The first time I thought about this was after watching The Story of Stuff. We are currently (more in the global North, but also increasingly in the South) living in a throw-away and consume economy. With resource prices likely to increase dramatically over the next decades, will we see a repair and upgrade economy emerging?
Not sure if it is the fact that I live in Brazil now and see all these small shops specializing in repairs of machines, clothes and other stuff, but I have the feeling that more emphasis on repairing and upgrading could become a trend also in the US, Europe and other rich countries.
A system that values repairing an iron, or a fridge, or a jacket instead of buying a new one? You might argue that for some goods where technological change happens very fast it will not change. But how about building computers, mobile phones and other products that get old after months, in ways that allow to not only upgrade one part (e.g. the harddrive in a PC) but any part that sees performance improvements?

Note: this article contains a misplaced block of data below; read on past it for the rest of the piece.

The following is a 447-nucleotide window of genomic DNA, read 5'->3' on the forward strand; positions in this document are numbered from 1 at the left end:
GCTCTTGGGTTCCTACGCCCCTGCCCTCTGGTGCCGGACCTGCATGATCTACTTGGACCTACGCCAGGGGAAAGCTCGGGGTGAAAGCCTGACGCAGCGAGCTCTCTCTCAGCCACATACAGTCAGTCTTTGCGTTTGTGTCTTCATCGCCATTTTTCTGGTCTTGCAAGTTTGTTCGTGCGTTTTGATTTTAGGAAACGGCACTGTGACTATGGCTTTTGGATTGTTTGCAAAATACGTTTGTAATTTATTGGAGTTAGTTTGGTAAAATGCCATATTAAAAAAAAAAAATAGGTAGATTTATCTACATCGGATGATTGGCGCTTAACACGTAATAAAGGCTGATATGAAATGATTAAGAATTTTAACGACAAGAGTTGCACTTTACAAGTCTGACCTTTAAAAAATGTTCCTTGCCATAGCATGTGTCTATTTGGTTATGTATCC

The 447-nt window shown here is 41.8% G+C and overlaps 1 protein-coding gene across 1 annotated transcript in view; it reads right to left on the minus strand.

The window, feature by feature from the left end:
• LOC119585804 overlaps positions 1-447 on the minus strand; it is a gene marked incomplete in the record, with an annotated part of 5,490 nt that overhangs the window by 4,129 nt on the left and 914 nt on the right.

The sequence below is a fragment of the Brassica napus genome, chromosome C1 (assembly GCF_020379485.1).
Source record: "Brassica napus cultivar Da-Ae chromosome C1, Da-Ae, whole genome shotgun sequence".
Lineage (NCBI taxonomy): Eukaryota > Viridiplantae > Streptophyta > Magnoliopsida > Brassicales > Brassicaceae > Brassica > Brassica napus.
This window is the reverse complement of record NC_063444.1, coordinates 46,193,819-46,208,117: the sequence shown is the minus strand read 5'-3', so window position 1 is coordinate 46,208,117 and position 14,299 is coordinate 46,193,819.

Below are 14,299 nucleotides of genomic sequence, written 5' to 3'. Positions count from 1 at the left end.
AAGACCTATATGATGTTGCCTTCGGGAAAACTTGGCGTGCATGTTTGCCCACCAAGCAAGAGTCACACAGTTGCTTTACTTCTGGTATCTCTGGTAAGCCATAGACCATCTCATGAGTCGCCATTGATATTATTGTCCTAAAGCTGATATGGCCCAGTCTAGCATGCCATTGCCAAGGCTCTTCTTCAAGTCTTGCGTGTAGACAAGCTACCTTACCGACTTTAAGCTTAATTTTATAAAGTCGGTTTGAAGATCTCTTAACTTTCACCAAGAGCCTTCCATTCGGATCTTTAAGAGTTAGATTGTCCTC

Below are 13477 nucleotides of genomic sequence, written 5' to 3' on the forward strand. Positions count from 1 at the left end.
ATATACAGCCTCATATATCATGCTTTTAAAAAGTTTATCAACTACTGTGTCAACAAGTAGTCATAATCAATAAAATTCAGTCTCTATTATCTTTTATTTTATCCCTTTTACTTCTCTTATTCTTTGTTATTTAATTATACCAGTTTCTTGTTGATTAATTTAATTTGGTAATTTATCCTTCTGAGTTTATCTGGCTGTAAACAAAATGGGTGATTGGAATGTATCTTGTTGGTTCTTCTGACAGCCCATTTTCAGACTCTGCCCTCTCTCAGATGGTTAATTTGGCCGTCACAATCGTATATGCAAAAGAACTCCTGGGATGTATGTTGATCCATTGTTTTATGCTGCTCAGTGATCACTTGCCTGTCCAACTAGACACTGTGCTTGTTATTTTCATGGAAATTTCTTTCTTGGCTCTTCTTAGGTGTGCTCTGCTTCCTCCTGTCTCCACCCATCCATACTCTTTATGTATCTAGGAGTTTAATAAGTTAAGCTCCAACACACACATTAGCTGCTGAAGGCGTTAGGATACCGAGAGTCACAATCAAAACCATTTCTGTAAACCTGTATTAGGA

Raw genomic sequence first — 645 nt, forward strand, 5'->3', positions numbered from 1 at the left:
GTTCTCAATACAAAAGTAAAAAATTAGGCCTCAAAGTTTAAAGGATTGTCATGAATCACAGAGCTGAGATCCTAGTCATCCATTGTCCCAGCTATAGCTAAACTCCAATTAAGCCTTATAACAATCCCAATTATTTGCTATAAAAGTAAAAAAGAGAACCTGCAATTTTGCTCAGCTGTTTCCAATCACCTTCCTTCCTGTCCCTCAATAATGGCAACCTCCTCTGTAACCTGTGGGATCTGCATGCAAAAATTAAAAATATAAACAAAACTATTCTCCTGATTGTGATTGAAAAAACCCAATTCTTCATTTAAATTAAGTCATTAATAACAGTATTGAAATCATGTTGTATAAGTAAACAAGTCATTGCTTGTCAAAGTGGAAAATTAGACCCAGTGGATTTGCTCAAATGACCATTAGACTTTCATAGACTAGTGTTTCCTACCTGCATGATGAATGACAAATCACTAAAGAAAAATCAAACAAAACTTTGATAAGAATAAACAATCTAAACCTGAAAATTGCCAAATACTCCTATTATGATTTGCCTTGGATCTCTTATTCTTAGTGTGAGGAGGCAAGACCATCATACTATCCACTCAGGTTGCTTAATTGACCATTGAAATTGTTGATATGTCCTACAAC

Besides saving resources this could also create a whole new set of jobs that are not as easy to replace by machines than when you are automating a whole production process. These jobs would be created where consumers are living reducing the need for long distance shipping and large production sites.
What would need to change? Companies have to shift their business models from selling more to making it easy to repair and upgrade products. Money will not be made with new designs but with spare parts. This will also require standards that cannot be as easily changed anymore. The shape of a computer chip will have to be the same from generation to generation to allow upgrading.
Is this a realistic scenario? Are there signs out there that would support or contradict this idea? Such a system would just reduce resource use, but not represent a real paradigm shift. What would need to complement such a change for the new system to be truly sustainable?